Imagine you’ve been challenged to get your life together in six weeks. With no work experience, a poor secondary school record, and more money than you can picture, the clear solution is to open an art gallery in Paddington. In a new satire, Joanna Weinberg explores the collision of a celebrity socialite with the visual art world.
Minky (Jodine Holli Wolman) is used to a life of leisure, being ferried around to drink and party in front of waiting paparazzi and turning to her hotelier father for bailouts when necessary. But this time her father is drawing a line in the sand: six weeks to get her act together or she’s being cut off. A spark of desperation propels her to purchase a gallery space and begin gathering artists for an unbelievable opening that will finally get her the familial love and attention she craves.
This is an all too familiar character. Thin, white, blonde, and filthy, filthy rich. She’s written as vapid and vain, a clueless airhead who manages to land on her feet due to mountains of unexamined privilege. Minky’s two points of sympathy are a media scandal featuring the accidental death of a rival heiress’s dog and absent parents, neither of which garner the necessary substance to flesh out the rich girl trope.
But this is satire and there is a clear air of mocking surrounding Minky’s out-of-touch characterisation. However, with the introduction of Minky’s commissioned artists, the satire becomes muddled and it’s no longer clear who is the butt of the joke. The selection of interviewees are sincere, unusual, and written with a similarly shallow brush as Minky, focusing on tropes and cheap shots to keep the derisive laughter rolling from billionaire to artist. Perhaps the script is pointing at pretension more generally and the many ways people purport themselves as superior. In which case, it’s still unclear where a joke about an insecure artist’s unstable mental health lands.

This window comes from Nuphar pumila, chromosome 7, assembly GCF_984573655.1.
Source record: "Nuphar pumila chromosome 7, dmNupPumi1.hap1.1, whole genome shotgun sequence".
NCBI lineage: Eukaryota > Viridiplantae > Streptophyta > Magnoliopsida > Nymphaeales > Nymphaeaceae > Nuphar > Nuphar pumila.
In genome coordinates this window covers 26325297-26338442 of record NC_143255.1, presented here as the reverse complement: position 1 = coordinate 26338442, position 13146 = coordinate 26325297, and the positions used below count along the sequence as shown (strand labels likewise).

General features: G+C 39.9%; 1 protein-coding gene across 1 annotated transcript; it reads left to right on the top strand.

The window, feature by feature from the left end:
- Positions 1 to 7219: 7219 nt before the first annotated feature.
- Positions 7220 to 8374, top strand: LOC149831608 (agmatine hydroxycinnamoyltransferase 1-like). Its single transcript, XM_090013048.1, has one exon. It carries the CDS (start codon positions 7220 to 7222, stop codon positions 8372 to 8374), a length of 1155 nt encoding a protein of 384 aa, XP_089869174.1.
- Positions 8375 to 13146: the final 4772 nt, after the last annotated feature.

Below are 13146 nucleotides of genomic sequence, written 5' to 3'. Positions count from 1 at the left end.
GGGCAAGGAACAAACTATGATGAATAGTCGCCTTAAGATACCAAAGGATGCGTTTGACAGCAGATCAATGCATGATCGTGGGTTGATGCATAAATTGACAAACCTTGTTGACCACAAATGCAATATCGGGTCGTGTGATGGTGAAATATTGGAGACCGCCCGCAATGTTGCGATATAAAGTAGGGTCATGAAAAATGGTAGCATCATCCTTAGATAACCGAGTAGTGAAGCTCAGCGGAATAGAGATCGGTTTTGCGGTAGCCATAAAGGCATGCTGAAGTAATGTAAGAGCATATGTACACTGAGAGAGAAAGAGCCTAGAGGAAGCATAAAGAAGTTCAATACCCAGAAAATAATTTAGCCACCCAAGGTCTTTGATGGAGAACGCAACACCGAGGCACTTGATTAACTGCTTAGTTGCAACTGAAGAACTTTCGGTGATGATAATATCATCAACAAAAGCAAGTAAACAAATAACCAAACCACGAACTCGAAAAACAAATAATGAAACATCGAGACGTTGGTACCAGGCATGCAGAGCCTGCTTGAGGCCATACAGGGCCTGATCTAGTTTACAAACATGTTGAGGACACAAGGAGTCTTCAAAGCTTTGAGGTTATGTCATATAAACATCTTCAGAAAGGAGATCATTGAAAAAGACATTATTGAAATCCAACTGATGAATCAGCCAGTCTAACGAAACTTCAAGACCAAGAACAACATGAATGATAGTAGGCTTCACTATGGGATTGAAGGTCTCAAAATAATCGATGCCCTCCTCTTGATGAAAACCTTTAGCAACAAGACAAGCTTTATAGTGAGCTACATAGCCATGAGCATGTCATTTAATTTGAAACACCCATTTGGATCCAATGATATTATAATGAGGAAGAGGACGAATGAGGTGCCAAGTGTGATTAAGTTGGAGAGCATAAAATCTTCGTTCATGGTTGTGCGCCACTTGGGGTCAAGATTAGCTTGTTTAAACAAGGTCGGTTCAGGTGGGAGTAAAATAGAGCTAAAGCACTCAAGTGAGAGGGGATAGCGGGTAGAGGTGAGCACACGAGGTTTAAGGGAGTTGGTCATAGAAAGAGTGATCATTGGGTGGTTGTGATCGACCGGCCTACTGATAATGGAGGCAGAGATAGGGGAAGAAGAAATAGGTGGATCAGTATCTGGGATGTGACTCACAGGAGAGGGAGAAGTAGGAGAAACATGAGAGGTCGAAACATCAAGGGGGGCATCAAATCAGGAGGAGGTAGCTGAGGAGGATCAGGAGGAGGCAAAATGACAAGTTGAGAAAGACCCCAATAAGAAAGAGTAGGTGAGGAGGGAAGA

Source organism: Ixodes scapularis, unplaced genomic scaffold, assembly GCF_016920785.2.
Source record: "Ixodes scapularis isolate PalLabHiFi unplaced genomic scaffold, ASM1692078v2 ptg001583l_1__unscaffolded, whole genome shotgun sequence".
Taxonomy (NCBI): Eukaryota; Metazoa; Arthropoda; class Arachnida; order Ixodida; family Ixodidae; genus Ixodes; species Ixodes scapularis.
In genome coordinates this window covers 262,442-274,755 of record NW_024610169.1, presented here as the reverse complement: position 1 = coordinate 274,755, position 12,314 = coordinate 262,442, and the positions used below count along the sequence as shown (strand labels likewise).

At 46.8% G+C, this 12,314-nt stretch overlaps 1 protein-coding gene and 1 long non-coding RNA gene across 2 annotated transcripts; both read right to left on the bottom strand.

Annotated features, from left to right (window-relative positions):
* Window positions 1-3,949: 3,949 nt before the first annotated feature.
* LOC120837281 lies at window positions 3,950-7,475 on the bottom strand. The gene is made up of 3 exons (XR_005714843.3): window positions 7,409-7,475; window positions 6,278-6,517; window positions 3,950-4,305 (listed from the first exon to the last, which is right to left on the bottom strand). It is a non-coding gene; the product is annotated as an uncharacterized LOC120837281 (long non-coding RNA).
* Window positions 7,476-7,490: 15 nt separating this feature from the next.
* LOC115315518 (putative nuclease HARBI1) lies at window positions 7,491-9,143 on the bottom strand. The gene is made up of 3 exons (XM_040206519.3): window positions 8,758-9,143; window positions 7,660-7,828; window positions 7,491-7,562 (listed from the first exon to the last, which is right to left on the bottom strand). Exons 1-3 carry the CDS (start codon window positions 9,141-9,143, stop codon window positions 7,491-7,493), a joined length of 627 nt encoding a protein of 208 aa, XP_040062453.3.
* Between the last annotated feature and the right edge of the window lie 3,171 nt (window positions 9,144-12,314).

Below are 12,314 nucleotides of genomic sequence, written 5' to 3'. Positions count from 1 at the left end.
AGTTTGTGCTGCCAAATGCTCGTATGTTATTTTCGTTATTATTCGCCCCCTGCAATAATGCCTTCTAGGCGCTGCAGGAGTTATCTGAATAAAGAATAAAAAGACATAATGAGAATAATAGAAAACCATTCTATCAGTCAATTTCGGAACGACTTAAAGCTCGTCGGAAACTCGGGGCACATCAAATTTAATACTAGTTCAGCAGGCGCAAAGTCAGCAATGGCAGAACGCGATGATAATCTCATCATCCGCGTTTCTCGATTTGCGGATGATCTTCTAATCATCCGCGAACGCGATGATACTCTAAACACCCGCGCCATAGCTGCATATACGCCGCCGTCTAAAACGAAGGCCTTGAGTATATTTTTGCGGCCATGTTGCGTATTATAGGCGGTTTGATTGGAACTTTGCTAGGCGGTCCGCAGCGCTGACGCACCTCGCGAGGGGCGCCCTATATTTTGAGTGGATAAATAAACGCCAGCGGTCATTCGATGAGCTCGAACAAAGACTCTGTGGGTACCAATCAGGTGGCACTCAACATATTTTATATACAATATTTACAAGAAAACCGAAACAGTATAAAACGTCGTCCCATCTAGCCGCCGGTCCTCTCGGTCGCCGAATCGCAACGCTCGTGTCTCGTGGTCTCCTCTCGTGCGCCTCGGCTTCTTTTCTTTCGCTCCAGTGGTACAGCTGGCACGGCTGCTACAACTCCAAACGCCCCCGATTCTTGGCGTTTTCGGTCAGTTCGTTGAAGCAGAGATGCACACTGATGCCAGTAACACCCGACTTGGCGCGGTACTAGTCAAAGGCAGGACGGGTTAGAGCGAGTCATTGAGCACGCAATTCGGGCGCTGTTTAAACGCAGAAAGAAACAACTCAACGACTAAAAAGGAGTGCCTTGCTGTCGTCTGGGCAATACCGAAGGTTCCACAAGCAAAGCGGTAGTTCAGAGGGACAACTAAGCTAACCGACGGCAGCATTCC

Weinberg’s direction is snappy and sharp under the lighting design from Roderick van Gelder which allowed for clever use of scene transition time to build the character/audience relationship. Wolman is lively as Minky with a vibrant enthusiasm. Her swaps between characters and conversations is smooth and cleanly executed with attention paid to physicality and vocal work. As the only actor on stage, Wolman appears comfortable and, with her direct to audience address, she maintains interest and engagement in the build-up to her dramatic finale.
This finale, in fact, comes as quite a surprise considering the lack of textual hints or indications within the character arc that Minky would come to this conclusion. As the pinnacle of her gallery’s opening, Minky decides to auction off the rights to her death, a suicide planned by injecting toxic chemicals and stopping her heart in an extreme statement in performance art. As a final form of rebellion against her neglectful parents and an unexpected existential crisis, the decision to kill off Minky is the ultimate example of the shallow and senseless attitude of this production.
Written from a fascinated perspective outside of the billionaire, gallerist, and artist worlds Minky Opens a Gallery is a bit of well-executed fun that satirises the “elite” and “exclusive” walks of society, even if unsubstantially.
Minky Opens a Gallery is running at Chippen St Theatre from September 3rd – 7th as part of the Sydney Fringe Festival